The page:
Neuropediatrics 2018; 49(S 02): S1-S69
DOI: 10.1055/s-0038-1675974
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Georg Thieme Verlag KG Stuttgart · New York

P 780. Misdiagnosis of Child Abuse—Fibrodysplasia Ossificans Progressiva as a Therapy-Relevant Differential Diagnosis in Infancy

Jan Henje Döring
1  Universität Heidelberg, Zentrum für Kinder- und Jugendmedizin, Kinderheilkunde I, Heidelberg, Germany
,
Markus Bettendorf
1  Universität Heidelberg, Zentrum für Kinder- und Jugendmedizin, Kinderheilkunde I, Heidelberg, Germany
,
Georg Friedrich Hoffmann
1  Universität Heidelberg, Zentrum für Kinder- und Jugendmedizin, Kinderheilkunde I, Heidelberg, Germany
,
Stefan Kölker
1  Universität Heidelberg, Zentrum für Kinder- und Jugendmedizin, Kinderheilkunde I, Heidelberg, Germany
,
Andreas Ziegler
1  Universität Heidelberg, Zentrum für Kinder- und Jugendmedizin, Kinderheilkunde I, Heidelberg, Germany
› Author Affiliations
Further Information

Publication History

Publication Date:
30 October 2018 (online)

 

Background: Fibrodysplasia ossificans progressiva (FOP) is a very rare (incidence approximately 1/2,000,000) and a life-limiting disease, characterized by congenital bilateral hallux valgus in combination with progressive heterotopic enchondral ossification in specific anatomical patterns, preceded by inflammatory responses and soft tissue swelling. It is caused by mutations in the ACVR1/ALK2 gene, which encodes for the “activin receptor IA/activin-like kinase 2,” a type I receptor of the bone morphogenetic protein signaling pathway. The heterotopic ossifications of joints, musculature, connective tissue, and tendons typically begin in the first decade of life with a broad variety of onset. They lead to severe long-term impairment of quality of life due to skeletal deformities, functional stiffening, and chronic pain. The early phenotype of the disease is often misdiagnosed (e.g., as neoplasia or child abuse) leading to overdiagnosis and delay of specific therapy. Surgical intervention can also lead to an aggravation of the disease. The average life expectancy is estimated at ∼40 years. The pathogenesis is still not completely understood. There is currently no curative treatment approach. Specific individual treatment attempts to avoid the initial inflammatory reaction and to modify the secondary ossification.

Case Presentation: We present a male infant born spontaneously at term after unremarkable pregnancy. Initial symptoms at birth were bilateral congenital hallux valgus, as well as a limited motility in the metacarpophalangeal joint of the thumb of the right hand. The newborn period and first week of life passed without remarkable health problems.

For the first time at the age of 1.5 months, an unclear, severe swelling of the head (left parietal) appeared. Previously, there was no relevant trauma. The diagnostic work-up did not show signs of injury, no retinal hemorrhages, or intracranial lesions. The finding was spontaneously regressive. This incident was followed by further inpatient hospital visits due to unexplained comparable swellings of different localizations on the head. The parents were therefore suspected for child abuse. Concrete evidence or other conclusive findings never came up. In addition to a dysfunction of the extension of the cervical spine, physical examination was unremarkable.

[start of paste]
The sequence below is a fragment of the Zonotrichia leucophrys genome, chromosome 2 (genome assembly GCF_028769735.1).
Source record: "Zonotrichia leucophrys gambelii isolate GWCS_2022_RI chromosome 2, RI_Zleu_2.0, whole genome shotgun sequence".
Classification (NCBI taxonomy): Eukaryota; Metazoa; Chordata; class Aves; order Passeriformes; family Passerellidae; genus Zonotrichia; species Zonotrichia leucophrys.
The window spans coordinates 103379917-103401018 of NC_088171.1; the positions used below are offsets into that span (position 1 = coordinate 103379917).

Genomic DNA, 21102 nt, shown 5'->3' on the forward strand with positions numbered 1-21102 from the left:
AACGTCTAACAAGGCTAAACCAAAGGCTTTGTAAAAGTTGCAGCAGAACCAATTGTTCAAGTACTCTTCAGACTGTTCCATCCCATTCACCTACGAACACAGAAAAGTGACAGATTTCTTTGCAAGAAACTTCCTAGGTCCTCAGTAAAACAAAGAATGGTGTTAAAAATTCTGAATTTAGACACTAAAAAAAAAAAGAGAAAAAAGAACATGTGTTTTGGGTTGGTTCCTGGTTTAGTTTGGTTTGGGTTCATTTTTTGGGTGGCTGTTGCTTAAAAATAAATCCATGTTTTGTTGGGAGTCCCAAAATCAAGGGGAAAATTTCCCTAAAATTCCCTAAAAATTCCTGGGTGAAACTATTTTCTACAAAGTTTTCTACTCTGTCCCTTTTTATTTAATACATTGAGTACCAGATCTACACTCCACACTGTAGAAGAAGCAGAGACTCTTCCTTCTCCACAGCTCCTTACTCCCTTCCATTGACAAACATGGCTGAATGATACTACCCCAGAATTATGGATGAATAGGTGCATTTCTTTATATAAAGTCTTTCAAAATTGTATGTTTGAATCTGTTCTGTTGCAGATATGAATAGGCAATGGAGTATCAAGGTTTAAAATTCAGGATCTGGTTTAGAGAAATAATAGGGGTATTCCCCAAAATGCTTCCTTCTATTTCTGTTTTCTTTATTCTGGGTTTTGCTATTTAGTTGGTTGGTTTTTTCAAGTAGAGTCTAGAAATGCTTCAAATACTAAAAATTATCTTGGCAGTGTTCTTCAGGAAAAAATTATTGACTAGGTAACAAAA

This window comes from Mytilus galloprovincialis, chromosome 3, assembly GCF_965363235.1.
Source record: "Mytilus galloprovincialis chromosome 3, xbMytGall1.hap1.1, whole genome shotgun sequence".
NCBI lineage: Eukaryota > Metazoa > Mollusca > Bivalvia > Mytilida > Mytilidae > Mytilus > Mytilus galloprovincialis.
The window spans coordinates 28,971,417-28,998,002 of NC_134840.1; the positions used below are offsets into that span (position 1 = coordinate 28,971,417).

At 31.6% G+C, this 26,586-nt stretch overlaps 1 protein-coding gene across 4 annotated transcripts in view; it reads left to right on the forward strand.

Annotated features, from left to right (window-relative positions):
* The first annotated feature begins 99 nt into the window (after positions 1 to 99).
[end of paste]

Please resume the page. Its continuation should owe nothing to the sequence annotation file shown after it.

At the age of 7 months, the patient showed up in our center for the first time with an acute swelling localized on the forehead and nose region. Due to the characteristic symptom constellation with recurrent soft tissue swellings in combination with bilateral congenital hallux valgus, a molecular genetic testing was initiated under suspicion of FOP. A pathogenic mutation (c.617G> A, p.R206H) in the disease-causing gene ACVR1/ALK2 could be confirmed. Further diagnostic work-up with cranial MRI and MRI of the spine did not show associated malformations. We initiated an anti-inflammatory therapy with NSAIDs as well as prednisone 2 mg/kg over 4 days according to the current expert recommendations.

This led to rapid regression of the swelling.

Due to the exceptionally early disease manifestation and severity indicating a life-limiting course, an individual therapeutic trial has been initiated in consultation with international experts. This includes prednisolone pulses with 20 mg/kg birth weight intravenous and montelukast for specific inhibition of mast-cell activation, as well as repetitive bisphosphonate therapy with neridronate infusions (etidronic acid) for modification of the secondary ossification.

Conclusion: To our knowledge, this is the earliest reported case of FOP. Presentation in infancy is a very rare and an important differential diagnosis to child abuse. Identification of the characteristic constellation of symptoms, consisting of congenital bilateral hallux valgus and unprovoked swelling of the head and shoulder girdle should lead directly to specific genetic diagnostics. An early specific treatment concept for avoiding further trauma (e.g., surgery, intramuscular injections) as well as anti-inflammatory therapy is crucial for the clinical course and subsequent impairment of the patient.

New targeted treatment approaches offer a promising long-term option for improvement of the course of the disease and its associated quality of life.